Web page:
Within such economic analyses and narratives of political redemption, the primacy of hope and “critical exuberance” took precedence over the reality of established corporate power, ideological interests, and the influence of the military-industrial complex. As Judith Butler warned soon after Obama’s victory, “Obama is, after all, hardly a leftist, regardless of the attributions of ‘socialism’ proffered by his conservative opponents. In what ways will his actions be constrained by party politics, economic interests, and state power; in what ways have they been compromised already? If we seek through this presidency to overcome a sense of dissonance, then we will have jettisoned critical politics in favor of an exuberance whose phantasmatic dimensions will prove consequential.” In retrospect, Butler’s comments have proven prescient, and the hope that accompanied Obama’s election has now been tempered by not simply despair but in many quarters outright and legitimate anger.
If Bush’s presidency represented an exceptional anti-democratic moment, it would seem logical that the Obama administration would have examined, condemned, and dismantled policies and practices at odds with the ideals of an aspiring democracy. Unfortunately, such has not been the case under Obama, at least up to this point in his administration. Within the past few years, Obama has moved decidedly to the right, and in doing so has extended some of the worst elements of the counter-terrorism policies of the Bush administration. He has endorsed the use of military commissions, argued for the use of indefinite detention with no charges or legal recourse for Afghan prisoners, extended the USA Patriot Act, continued two wars while expanding the war in Afghanistan, and largely reproduced Bush’s market-driven approach to school reform. As Noam Chomsky points out, Obama has done nothing to alter the power and triumph of financial liberalization in the past thirty years. He bailed out banks and financial investment institutions at the expense of the 26.3 million Americans who are either unemployed or do not have full-time jobs along with the millions who have lost their homes. His chief economic and foreign policy advisors—Tim Geithner, Lawrence Summers, and Robert Gates—represent a continuation of a military and big business orientation that is central to the ideologies and power relations of a undemocratic and increasingly bankrupt economic and political system. While claiming to enact policies designed to reduce the federal deficit, Obama plans to cut many crucial domestic programs while increasing military spending, the intelligence budget, and foreign military aid. Obama has requested a defense budget for 2011 of $708 billion, in addition to calling for $33 billion to finance the wars in Iraq and Afghanistan. This budget is almost as large as the rest of the entire world’s defense spending combined. Roger Hodge provides a useful summary of Obama’s failings, extending from the perversion of the rule of law to the authoritarian claim of “sovereign immunity.” He writes:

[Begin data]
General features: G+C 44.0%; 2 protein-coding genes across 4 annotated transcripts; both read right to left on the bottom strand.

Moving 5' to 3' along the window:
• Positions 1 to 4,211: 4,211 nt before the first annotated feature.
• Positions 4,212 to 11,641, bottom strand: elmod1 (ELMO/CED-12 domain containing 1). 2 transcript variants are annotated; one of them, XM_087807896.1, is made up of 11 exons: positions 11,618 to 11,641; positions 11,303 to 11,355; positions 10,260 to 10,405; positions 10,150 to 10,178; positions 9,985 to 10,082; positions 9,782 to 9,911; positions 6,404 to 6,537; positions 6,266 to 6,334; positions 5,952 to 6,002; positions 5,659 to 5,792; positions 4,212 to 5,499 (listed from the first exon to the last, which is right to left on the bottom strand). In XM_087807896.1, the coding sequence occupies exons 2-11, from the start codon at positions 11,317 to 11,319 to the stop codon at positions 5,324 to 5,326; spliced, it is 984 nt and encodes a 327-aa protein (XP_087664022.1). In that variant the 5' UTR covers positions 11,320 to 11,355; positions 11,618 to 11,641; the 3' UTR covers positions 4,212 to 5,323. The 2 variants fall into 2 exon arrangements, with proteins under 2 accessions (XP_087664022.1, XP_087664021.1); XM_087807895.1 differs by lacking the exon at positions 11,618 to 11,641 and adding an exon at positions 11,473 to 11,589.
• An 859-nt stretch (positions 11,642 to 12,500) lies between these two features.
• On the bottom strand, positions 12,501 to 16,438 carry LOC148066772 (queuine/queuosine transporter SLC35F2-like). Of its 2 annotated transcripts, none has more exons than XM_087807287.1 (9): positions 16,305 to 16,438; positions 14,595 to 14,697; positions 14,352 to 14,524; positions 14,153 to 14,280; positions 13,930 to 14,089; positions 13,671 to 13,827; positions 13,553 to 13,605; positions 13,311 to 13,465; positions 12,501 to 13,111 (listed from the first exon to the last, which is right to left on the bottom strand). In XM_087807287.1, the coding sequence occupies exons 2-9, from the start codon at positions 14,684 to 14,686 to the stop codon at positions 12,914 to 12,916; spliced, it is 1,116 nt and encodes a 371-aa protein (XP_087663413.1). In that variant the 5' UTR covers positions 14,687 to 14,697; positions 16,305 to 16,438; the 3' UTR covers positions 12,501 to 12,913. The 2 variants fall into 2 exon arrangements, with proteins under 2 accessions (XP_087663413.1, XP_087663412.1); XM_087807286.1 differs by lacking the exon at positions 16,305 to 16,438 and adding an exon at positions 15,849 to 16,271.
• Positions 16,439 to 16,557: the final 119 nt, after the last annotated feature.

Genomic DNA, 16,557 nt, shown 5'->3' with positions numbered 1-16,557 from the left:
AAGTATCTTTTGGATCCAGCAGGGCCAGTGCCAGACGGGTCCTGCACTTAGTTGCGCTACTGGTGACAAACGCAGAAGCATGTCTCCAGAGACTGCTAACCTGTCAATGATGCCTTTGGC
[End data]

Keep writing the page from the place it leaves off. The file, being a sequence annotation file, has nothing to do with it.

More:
Obama promised to end the war in Iraq, end torture, close Guanta?namo, restore the constitution, heal our wounds, and wash our feet. None of these things has come to pass. As president, with few exceptions, Obama either has embraced the unconstitutional war powers claimed by his predecessor or has left the door open for their quiet adoption at some later date. Leon Panetta, director of the Central Intelligence Agency, has declared that the right to kidnap (known as “extraordinary rendition”) foreigners will continue, just as the Bush administration’s expansive doctrine of state secrets continues to be used in court against those wrongfully detained and tortured by our security forces and allies. Obama has adopted military commissions, once an unpardonable offense against our best traditions, to prosecute terrorism cases in which legitimate convictions cannot be obtained....The principle of habeas corpus, sacred to candidate Obama as “the essence of who we are,” no longer seems so essential, and reports continue to surface of secret prisons hidden from due process and the Red Cross. Waterboarding has been banned, but other “soft” forms of torture, such as sleep deprivation and force-feeding, continue—as do the practices, which once seemed so terribly important to opponents of the Bush regime, of presidential signing statements and warrantless surveillance. In at least one respect, the Obama Justice Department has produced an innovation: a claim of “sovereign immunity” in response to a lawsuit seeking damages for illegal spying. Not even the minions of George W. Bush, with their fanciful notions of the unitary executive, made use of this constitutionally suspect doctrine, derived from the ancient common-law assumption that “the King can do no wrong,” to defend their clear violations of the federal surveillance statute.